I spent early 2020 in a UC Riverside lab filming hummingbirds, trying to come up with new techniques for capturing their movements and behavior. The pandemic ended that; in mid-March we had to leave the university, and the whole state locked down.
Normally I live with four other housemates; that grew to eight. It was sort of an impromptu commune and a wonderful time. We all really bonded, and I got to reconnect with folks I hadn’t spent much time with when I was on the road eight or nine months a year.
I have a fellowship from National Geographic and the Rita Allen Foundation to study jellyfish. Initially it was to be a global project: flying to Japan, visiting aquariums, filming and photographing in the ocean. But even before COVID-19, I had been preparing to do more work at home, in a detached garage I use as a lab. I had set up a tank with guidance from Steve Spina of the New England Aquarium, and he FedExed me jellyfish. So in quarantine I focused on one species of moon jelly (photo, top), trying to coax all of their secrets out of them in front of the camera.
By midsummer, the tank was getting a little dirty, so I cleaned it—and the polyps in the tank, the early life stage, began to transform. I walked in one day and saw a little brown structure standing out against all these white polyps! This metamorphosis is the basis of my whole jellyfish project, showing how their bodies change shape in response to age and stress. Over time I learned to trigger the process: I pop a jar of polyps in the fridge for two weeks, and after that, they will transform into baby jellies. Now I can re-create experiments I’ve read about in research papers, describing how jellyfish are able to reverse their age back to polyps by reorganizing the tissue in their bodies. I don’t have a lot of confidence that I can pull this off, but that’s what I’m trying to capture in images.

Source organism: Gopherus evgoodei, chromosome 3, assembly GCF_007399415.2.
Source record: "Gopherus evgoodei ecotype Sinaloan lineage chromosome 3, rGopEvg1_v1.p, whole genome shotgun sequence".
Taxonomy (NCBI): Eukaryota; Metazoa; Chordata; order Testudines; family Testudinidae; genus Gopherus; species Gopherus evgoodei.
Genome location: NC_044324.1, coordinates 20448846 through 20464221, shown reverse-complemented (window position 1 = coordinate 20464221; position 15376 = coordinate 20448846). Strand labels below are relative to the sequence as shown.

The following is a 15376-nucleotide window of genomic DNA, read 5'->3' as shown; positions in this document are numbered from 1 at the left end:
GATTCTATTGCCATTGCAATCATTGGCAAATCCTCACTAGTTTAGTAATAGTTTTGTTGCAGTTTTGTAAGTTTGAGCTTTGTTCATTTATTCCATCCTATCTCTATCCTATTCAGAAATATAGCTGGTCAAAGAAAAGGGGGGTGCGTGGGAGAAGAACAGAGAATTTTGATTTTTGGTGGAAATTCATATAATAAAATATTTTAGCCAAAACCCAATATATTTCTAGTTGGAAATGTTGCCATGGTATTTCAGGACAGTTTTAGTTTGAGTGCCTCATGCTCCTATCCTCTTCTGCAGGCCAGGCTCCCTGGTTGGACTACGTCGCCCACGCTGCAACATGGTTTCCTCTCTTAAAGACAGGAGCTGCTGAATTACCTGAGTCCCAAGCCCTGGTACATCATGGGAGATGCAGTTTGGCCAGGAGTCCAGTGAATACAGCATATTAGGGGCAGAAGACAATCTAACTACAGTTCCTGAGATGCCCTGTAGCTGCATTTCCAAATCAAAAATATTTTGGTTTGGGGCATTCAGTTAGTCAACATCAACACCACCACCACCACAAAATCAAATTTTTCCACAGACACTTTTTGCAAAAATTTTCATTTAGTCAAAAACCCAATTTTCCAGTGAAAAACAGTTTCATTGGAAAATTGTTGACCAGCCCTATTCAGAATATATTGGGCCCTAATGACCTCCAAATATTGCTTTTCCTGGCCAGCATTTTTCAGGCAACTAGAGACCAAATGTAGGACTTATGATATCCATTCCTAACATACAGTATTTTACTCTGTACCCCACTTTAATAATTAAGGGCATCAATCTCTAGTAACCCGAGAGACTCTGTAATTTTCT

In quarantine, when I didn’t have the access to tools or the bandwidth to work on photography, I poured my energy into cooking and gardening. Our household went through at least 200 pounds of flour baking bread; it was a little out of control. And I’d start every day with a book and a cup of tea in the garden, where it’s like you blend into the landscape. I had birds landing on me, and a raccoon walked over my feet.
This has always been the lesson of the garden: If you actually succeed in controlling it to the degree you want to in the beginning, the result is boring, ugly, and clearly contrived. It’s like that in photography.
Passing a Trial by Fire (Ants)
“Would you like a job? I need a photo of fire ants, clumping together to form a raft in a puddle of water.” Susan Welchman, a formidable and exacting photo editor, was offering a 2011 assignment to Anand Varma, who until then had only assisted veteran National Geographic photographers. With what they’d taught him, Varma felt ready to tackle the assignment. He told Welchman yes.
When a fire ant colony gets flooded, the ants hook their feet to other ants’ bodies to create a buoyant mass, taking turns above and below the waterline. That’s the view Welchman wanted.
At a Georgia Tech lab, Varma scooped ants into shallow water in a glass tank, watched the ants clump, and took scores of photos. Welchman rejected them as no better than amateur shots she’d seen. “I screwed it up,” Varma recalls thinking; he imagined waiting 10 years “for everybody there to forget who I was” before Geographic would hire him again.
Go back, Welchman told Varma. Try again.
His shots through the side of the tank flopped because water “forms this little lip, the meniscus, against the glass, and it creates this out-of-focus band,” Varma says now. How to fix it?
A lab technician showed Varma a glass coating that would prevent the meniscus from forming. Now Varma’s photographs had “a very crisp edge” at the waterline. Welchman liked that but told him, “You need more ants.” He put in more ants.
The assignment was for two days; Varma went back for a third. That’s when he captured the remarkable scene and earned high praise from Welchman: “This is what makes a photograph worthy of National Geographic.” —PE
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